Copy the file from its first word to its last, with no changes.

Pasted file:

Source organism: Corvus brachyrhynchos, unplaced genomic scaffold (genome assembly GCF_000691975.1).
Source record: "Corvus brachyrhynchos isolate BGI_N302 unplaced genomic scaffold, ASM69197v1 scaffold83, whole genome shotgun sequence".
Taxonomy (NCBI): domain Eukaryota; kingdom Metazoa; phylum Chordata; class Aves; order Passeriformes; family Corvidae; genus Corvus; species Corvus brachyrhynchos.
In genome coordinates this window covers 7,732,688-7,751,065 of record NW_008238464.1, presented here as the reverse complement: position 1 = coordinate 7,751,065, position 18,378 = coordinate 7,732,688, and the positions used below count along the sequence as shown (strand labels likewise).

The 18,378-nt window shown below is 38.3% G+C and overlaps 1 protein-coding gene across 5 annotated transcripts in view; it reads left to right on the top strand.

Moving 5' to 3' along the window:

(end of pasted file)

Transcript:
Source organism: Corvus brachyrhynchos, unplaced genomic scaffold (genome assembly GCF_000691975.1).
Source record: "Corvus brachyrhynchos isolate BGI_N302 unplaced genomic scaffold, ASM69197v1 scaffold83, whole genome shotgun sequence".
Taxonomy (NCBI): domain Eukaryota; kingdom Metazoa; phylum Chordata; class Aves; order Passeriformes; family Corvidae; genus Corvus; species Corvus brachyrhynchos.
In genome coordinates this window covers 7,732,688-7,751,065 of record NW_008238464.1, presented here as the reverse complement: position 1 = coordinate 7,751,065, position 18,378 = coordinate 7,732,688, and the positions used below count along the sequence as shown (strand labels likewise).

The 18,378-nt window shown below is 38.3% G+C and overlaps 1 protein-coding gene across 5 annotated transcripts in view; it reads left to right on the top strand.

Moving 5' to 3' along the window: